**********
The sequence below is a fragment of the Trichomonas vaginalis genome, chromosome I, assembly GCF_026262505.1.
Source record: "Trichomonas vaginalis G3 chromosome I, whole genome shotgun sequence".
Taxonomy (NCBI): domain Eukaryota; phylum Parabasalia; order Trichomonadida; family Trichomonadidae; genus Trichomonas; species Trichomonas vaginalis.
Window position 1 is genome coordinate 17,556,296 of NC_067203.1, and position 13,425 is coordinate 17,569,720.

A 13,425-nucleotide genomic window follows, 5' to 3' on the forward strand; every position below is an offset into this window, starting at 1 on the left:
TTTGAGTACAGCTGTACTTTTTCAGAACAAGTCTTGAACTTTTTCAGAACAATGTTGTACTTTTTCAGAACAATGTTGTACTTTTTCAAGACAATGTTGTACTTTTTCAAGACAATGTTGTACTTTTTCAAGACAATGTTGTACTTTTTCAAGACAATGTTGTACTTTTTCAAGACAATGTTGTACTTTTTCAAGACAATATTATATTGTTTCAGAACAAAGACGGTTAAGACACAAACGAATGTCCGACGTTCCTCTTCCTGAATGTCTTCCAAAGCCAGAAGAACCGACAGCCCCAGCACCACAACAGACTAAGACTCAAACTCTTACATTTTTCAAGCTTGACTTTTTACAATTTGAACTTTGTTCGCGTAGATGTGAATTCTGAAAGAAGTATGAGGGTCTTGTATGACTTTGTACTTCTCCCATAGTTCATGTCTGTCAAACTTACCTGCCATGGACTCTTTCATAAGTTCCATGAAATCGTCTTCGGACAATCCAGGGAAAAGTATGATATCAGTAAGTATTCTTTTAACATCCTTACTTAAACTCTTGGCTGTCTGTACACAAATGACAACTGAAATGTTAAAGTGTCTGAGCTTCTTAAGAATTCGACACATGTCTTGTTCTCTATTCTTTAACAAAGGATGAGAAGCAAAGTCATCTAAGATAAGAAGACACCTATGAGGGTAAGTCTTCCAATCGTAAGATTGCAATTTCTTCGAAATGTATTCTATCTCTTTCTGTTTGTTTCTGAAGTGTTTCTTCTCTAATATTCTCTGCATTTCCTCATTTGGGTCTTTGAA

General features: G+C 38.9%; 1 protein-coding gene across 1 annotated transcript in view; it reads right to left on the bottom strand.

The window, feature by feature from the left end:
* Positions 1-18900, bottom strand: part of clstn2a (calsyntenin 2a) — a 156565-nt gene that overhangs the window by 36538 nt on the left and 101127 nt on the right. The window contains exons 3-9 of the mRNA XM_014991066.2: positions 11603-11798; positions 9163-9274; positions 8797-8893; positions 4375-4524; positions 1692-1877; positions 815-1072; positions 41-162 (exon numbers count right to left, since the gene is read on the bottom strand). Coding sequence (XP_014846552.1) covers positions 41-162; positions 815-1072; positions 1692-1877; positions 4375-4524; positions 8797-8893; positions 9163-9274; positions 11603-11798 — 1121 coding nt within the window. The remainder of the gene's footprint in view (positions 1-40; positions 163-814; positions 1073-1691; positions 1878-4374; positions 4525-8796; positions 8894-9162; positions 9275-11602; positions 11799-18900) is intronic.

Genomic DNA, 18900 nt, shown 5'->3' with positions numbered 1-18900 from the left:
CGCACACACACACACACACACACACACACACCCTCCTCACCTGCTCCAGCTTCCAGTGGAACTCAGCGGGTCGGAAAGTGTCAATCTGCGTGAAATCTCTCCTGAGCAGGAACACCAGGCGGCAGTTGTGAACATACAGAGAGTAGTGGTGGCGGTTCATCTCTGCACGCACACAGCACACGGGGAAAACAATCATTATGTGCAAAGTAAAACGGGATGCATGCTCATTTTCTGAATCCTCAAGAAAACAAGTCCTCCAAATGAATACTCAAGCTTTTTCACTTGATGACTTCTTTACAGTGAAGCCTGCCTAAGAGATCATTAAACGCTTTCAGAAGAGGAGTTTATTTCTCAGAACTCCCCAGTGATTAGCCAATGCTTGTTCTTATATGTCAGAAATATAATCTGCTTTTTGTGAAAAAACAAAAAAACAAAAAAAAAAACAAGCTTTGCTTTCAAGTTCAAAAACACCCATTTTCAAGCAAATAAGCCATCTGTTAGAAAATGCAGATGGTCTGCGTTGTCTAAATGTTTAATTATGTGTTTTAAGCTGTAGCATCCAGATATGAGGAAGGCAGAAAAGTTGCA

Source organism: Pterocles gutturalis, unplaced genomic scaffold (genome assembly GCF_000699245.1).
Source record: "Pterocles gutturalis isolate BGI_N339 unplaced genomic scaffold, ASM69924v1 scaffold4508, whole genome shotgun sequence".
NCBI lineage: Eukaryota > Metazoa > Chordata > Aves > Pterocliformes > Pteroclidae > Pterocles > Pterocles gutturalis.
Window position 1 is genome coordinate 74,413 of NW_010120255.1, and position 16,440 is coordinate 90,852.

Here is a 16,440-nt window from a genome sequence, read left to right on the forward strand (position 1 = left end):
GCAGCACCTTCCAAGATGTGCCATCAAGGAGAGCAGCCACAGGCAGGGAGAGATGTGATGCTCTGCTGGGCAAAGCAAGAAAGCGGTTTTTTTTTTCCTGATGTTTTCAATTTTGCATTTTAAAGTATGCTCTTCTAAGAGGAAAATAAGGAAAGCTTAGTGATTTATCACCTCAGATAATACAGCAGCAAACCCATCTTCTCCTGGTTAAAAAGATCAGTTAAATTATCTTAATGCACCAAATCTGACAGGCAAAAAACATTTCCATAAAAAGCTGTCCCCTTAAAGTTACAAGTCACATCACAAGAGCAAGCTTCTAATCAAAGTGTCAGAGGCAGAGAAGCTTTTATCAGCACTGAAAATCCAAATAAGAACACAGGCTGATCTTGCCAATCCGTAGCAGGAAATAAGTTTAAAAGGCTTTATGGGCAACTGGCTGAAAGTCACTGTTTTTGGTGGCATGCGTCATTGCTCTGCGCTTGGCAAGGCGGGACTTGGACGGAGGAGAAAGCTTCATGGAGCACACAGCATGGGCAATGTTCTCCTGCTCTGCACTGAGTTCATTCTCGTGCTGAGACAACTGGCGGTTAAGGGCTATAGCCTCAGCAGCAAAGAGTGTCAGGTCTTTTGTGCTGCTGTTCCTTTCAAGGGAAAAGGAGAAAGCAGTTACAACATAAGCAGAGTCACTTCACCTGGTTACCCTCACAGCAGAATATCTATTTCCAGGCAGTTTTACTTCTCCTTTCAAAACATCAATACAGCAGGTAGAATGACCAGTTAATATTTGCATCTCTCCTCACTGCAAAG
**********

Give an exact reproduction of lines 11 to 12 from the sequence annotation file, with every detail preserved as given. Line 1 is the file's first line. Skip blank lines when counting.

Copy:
CGCACACACACACACACACACACACACACACCCTCCTCACCTGCTCCAGCTTCCAGTGGAACTCAGCGGGTCGGAAAGTGTCAATCTGCGTGAAATCTCTCCTGAGCAGGAACACCAGGCGGCAGTTGTGAACATACAGAGAGTAGTGGTGGCGGTTCATCTCTGCACGCACACAGCACACGGGGAAAACAATCATTATGTGCAAAGTAAAACGGGATGCATGCTCATTTTCTGAATCCTCAAGAAAACAAGTCCTCCAAATGAATACTCAAGCTTTTTCACTTGATGACTTCTTTACAGTGAAGCCTGCCTAAGAGATCATTAAACGCTTTCAGAAGAGGAGTTTATTTCTCAGAACTCCCCAGTGATTAGCCAATGCTTGTTCTTATATGTCAGAAATATAATCTGCTTTTTGTGAAAAAACAAAAAAACAAAAAAAAAAACAAGCTTTGCTTTCAAGTTCAAAAACACCCATTTTCAAGCAAATAAGCCATCTGTTAGAAAATGCAGATGGTCTGCGTTGTCTAAATGTTTAATTATGTGTTTTAAGCTGTAGCATCCAGATATGAGGAAGGCAGAAAAGTTGCA

Source organism: Pterocles gutturalis, unplaced genomic scaffold (genome assembly GCF_000699245.1).